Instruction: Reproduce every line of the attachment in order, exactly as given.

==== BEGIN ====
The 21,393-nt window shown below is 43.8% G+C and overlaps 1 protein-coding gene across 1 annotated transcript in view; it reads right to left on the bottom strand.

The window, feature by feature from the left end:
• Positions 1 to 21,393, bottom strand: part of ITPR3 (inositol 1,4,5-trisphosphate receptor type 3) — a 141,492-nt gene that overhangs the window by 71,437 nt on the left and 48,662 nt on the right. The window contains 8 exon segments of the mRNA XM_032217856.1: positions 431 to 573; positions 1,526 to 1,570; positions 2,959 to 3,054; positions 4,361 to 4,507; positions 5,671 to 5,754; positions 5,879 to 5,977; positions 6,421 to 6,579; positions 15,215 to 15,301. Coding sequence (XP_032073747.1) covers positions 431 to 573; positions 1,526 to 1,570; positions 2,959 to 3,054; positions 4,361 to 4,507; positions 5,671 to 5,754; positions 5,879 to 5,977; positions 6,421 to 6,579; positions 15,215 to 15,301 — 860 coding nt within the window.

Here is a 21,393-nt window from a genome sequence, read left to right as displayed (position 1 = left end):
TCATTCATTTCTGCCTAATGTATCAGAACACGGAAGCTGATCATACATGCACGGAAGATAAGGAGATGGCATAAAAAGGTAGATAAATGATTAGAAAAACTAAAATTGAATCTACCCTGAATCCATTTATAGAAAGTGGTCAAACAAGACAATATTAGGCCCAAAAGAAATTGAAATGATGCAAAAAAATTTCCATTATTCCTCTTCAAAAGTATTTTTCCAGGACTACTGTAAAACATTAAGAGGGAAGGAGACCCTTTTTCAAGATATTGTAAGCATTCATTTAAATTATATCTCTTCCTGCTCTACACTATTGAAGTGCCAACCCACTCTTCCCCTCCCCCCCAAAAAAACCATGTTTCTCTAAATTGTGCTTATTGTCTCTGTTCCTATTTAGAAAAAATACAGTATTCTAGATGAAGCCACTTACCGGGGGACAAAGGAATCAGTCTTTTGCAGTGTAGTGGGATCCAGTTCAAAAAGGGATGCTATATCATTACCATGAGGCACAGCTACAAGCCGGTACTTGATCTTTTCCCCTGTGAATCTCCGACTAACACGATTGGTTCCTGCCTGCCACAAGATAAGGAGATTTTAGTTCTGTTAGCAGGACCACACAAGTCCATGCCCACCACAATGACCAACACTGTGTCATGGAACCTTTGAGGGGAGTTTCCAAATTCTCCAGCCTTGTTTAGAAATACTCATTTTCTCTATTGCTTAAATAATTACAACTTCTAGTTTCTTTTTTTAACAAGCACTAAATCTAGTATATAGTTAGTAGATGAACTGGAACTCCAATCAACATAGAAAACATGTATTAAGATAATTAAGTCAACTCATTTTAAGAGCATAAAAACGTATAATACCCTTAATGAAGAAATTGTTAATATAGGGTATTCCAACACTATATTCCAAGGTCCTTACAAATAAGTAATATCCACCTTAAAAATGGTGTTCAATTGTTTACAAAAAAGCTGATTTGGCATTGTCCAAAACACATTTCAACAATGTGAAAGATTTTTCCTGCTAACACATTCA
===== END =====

The 21,393-nt window shown below is 43.8% G+C and overlaps 1 protein-coding gene across 1 annotated transcript in view; it reads right to left on the bottom strand.

The window, feature by feature from the left end:
• Positions 1 to 21,393, bottom strand: part of ITPR3 (inositol 1,4,5-trisphosphate receptor type 3) — a 141,492-nt gene that overhangs the window by 71,437 nt on the left and 48,662 nt on the right. The window contains 8 exon segments of the mRNA XM_032217856.1: positions 431 to 573; positions 1,526 to 1,570; positions 2,959 to 3,054; positions 4,361 to 4,507; positions 5,671 to 5,754; positions 5,879 to 5,977; positions 6,421 to 6,579; positions 15,215 to 15,301. Coding sequence (XP_032073747.1) covers positions 431 to 573; positions 1,526 to 1,570; positions 2,959 to 3,054; positions 4,361 to 4,507; positions 5,671 to 5,754; positions 5,879 to 5,977; positions 6,421 to 6,579; positions 15,215 to 15,301 — 860 coding nt within the window.

Here is a 21,393-nt window from a genome sequence, read left to right as displayed (position 1 = left end):
TCATTCATTTCTGCCTAATGTATCAGAACACGGAAGCTGATCATACATGCACGGAAGATAAGGAGATGGCATAAAAAGGTAGATAAATGATTAGAAAAACTAAAATTGAATCTACCCTGAATCCATTTATAGAAAGTGGTCAAACAAGACAATATTAGGCCCAAAAGAAATTGAAATGATGCAAAAAAATTTCCATTATTCCTCTTCAAAAGTATTTTTCCAGGACTACTGTAAAACATTAAGAGGGAAGGAGACCCTTTTTCAAGATATTGTAAGCATTCATTTAAATTATATCTCTTCCTGCTCTACACTATTGAAGTGCCAACCCACTCTTCCCCTCCCCCCCAAAAAAACCATGTTTCTCTAAATTGTGCTTATTGTCTCTGTTCCTATTTAGAAAAAATACAGTATTCTAGATGAAGCCACTTACCGGGGGACAAAGGAATCAGTCTTTTGCAGTGTAGTGGGATCCAGTTCAAAAAGGGATGCTATATCATTACCATGAGGCACAGCTACAAGCCGGTACTTGATCTTTTCCCCTGTGAATCTCCGACTAACACGATTGGTTCCTGCCTGCCACAAGATAAGGAGATTTTAGTTCTGTTAGCAGGACCACACAAGTCCATGCCCACCACAATGACCAACACTGTGTCATGGAACCTTTGAGGGGAGTTTCCAAATTCTCCAGCCTTGTTTAGAAATACTCATTTTCTCTATTGCTTAAATAATTACAACTTCTAGTTTCTTTTTTTAACAAGCACTAAATCTAGTATATAGTTAGTAGATGAACTGGAACTCCAATCAACATAGAAAACATGTATTAAGATAATTAAGTCAACTCATTTTAAGAGCATAAAAACGTATAATACCCTTAATGAAGAAATTGTTAATATAGGGTATTCCAACACTATATTCCAAGGTCCTTACAAATAAGTAATATCCACCTTAAAAATGGTGTTCAATTGTTTACAAAAAAGCTGATTTGGCATTGTCCAAAACACATTTCAACAATGTGAAAGATTTTTCCTGCTAACACATTCA